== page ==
It happened again. I hung my once-used towel to dry on the rack in my hotel bathroom, and trusted that it would be there for me when I returned at the end of the day. Hanging right next to it was the hotel’s placard declaring that I could do my part to help reduce water use by re-using my towel. You know these notes, the ones that say if I need my towel replaced I should leave it on the floor, but if I hang it up the housekeeper will leave it there for me to use again. But yesterday, staying at Boston’s Fairmont Battery Wharf, my towel was gone and in its stead was a freshly laundered and folded towel. This scenario is, unfortunately, not unusual.
Traveling is inherently resource intensive, but through the years I’ve developed a few tips that I try to follow to reduce my impact while away from home:
- Hang the “Do not disturb” sign on your hotel room door while out for the day. Yes, this means that housekeeping won’t empty the trash or make the bed, but it also means that they won’t change the sheets or replace towels. In my experience, it’s the only way to go green – very, very few hotels actually follow the promise stated in their literature. Unfortunately during my recent stay at Fairmont there was no such tag to hang on the door handle. As an aside, I should note that there are a few hotels that encourage this practice by offering rewards, such as dining credit, for skipping housekeeping.
- When making your reservation, ask for a room with two queen beds rather than a king-sized bed. The sheets are smaller and require less water and energy to wash and dry. You don’t really need all that space anyway.
- Avoid those little bottles by bringing your own shampoo and soap, unless you know that the hotel has switched to bulk dispensers.
- Why use energy to heat or cool the room when no one is there? Turn off the heat or air conditioning while away from the room. While you’re thinking about it, adjust the curtains to allow sunlight in during cold weather or to keep it out during warm weather.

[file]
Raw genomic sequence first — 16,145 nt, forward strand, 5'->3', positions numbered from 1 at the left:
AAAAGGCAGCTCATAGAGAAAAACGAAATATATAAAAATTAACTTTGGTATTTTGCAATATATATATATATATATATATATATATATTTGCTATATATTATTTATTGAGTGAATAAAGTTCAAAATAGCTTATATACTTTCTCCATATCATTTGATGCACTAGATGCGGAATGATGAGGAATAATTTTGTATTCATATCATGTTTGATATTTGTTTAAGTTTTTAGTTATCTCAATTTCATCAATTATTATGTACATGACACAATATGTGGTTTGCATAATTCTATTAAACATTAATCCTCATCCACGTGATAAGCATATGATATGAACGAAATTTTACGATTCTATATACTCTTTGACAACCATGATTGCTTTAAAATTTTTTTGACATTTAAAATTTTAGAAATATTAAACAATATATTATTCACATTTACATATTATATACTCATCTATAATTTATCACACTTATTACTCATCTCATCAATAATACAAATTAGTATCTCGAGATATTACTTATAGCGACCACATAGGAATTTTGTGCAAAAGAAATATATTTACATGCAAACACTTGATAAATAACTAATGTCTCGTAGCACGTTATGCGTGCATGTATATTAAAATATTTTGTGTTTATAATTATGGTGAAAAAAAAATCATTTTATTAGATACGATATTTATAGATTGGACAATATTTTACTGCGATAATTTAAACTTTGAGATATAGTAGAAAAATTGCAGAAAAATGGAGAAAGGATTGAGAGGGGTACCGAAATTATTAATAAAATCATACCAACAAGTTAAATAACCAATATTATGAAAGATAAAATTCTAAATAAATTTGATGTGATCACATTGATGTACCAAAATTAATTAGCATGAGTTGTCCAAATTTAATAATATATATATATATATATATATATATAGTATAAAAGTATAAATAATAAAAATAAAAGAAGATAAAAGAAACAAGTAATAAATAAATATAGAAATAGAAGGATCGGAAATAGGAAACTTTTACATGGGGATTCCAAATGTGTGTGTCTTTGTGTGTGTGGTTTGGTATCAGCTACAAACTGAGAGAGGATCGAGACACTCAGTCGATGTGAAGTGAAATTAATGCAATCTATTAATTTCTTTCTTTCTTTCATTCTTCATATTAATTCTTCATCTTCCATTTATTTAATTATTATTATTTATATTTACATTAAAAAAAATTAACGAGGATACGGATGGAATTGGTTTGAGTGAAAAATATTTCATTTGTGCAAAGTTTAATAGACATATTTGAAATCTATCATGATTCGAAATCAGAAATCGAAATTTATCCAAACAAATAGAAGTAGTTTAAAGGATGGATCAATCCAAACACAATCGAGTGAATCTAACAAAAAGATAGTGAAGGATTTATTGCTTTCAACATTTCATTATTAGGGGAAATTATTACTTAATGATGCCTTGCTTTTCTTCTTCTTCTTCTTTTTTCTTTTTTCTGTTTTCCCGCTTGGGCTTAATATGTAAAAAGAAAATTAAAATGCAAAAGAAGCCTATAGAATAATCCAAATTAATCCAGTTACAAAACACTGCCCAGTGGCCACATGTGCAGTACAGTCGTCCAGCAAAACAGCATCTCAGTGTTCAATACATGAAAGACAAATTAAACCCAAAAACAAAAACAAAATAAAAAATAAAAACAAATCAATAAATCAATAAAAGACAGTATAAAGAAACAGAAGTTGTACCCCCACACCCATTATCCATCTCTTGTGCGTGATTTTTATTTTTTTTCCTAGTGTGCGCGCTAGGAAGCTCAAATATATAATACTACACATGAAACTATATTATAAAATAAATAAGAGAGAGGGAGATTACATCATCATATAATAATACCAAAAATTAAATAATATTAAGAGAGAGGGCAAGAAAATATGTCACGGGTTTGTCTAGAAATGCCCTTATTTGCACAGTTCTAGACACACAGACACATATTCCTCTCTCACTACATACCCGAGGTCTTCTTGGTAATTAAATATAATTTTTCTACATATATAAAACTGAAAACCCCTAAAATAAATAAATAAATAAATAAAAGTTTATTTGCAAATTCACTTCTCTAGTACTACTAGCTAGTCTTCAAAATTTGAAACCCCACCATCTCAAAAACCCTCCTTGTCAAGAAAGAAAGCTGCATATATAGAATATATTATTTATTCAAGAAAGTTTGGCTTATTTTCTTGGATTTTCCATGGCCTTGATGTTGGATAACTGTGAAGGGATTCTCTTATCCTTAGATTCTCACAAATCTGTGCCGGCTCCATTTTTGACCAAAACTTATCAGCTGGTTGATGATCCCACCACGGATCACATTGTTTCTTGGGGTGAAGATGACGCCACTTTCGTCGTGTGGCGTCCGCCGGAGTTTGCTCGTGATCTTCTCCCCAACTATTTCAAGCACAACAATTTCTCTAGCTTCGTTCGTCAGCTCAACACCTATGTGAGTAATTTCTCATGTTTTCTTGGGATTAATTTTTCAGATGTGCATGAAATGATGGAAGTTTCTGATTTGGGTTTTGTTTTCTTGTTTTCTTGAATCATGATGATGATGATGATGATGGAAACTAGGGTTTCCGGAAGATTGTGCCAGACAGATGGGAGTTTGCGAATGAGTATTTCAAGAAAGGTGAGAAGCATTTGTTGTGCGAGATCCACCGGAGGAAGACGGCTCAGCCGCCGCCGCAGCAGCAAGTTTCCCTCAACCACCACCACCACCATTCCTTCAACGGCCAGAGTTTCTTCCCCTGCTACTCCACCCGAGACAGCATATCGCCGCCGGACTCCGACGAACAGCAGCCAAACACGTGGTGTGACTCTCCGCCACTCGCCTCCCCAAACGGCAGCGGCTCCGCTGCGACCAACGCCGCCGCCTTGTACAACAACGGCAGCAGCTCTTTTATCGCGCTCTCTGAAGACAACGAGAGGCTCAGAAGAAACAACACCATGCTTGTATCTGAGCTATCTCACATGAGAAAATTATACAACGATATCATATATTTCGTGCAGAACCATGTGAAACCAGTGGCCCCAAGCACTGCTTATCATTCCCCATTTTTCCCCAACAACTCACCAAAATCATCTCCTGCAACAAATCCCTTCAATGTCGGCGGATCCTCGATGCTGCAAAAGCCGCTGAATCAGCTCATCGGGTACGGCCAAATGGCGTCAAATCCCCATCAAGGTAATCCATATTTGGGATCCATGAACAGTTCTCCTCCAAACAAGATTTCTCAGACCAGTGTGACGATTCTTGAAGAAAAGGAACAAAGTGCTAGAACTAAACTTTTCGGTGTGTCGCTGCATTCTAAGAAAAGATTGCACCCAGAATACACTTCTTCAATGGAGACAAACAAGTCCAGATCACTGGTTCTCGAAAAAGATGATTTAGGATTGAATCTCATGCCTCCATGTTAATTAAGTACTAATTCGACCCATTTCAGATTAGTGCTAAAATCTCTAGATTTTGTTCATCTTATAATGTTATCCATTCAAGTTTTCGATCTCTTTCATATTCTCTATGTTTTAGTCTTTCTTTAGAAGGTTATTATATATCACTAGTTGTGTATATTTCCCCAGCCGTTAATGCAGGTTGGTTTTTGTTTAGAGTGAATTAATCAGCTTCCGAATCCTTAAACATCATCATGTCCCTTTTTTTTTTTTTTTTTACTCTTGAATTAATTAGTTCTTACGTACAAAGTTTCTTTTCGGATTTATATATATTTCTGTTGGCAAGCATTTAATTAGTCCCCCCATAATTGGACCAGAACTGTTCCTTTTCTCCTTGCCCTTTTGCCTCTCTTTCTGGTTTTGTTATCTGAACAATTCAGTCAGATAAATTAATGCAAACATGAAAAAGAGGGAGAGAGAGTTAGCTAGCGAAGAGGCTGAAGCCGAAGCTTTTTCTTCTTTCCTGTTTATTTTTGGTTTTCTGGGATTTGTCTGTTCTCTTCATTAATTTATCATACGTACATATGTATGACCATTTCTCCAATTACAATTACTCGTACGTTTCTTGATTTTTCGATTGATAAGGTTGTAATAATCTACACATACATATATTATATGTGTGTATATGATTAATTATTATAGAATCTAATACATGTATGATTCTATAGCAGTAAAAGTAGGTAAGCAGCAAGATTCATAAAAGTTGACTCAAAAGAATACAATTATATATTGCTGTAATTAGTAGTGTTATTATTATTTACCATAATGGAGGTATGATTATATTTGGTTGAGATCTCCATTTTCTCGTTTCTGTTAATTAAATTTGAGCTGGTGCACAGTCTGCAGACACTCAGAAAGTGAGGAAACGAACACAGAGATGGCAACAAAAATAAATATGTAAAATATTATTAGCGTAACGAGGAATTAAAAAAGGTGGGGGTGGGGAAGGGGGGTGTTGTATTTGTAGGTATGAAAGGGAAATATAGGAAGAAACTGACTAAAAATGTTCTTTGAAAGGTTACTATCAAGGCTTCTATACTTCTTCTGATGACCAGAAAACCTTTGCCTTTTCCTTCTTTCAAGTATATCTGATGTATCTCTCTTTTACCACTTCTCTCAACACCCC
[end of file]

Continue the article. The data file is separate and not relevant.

- Find out where the stairs are and take them as much as possible (and certainly on your way to the hotel gym!).
- Hold onto your money, and leave the bottled water for some other fool. Remembering to pack your own water bottle reinforces this habit.
- While you’re at it, keep a set of plastic or wooden utensils in your bag so that you don’t need to depend on disposable ones while traveling. (Corollary: Order ice cream in a cone, not a dish.)
- When you’ve arrived at your destination, avoid cabs and use local mass transportation. Usually light rail or subway gets you to your downtown destination just as fast (or faster) than a cab for about one-tenth the price and a small fraction of the energy use. It helps to do a little research before leaving home so that you know what your options are.
- For a little extra adventure, try using the bicycle rental options available in a growing number of cities. Even if you have a car, using a bicycle for local appointments can keep you from circling the block looking for a parking spot. I’ve used Madison, Wisconsin’s B-cycle on numerous occasions and loved it.
- If you must fly, and most of us must, look for direct flights and fly coach. A disproportionate amount of a flight’s energy use comes during take-off and landing. Flying is always energy intensive, but keeping it to one flight segment makes it less so. Purchasing carbon off-sets can also ease the impact.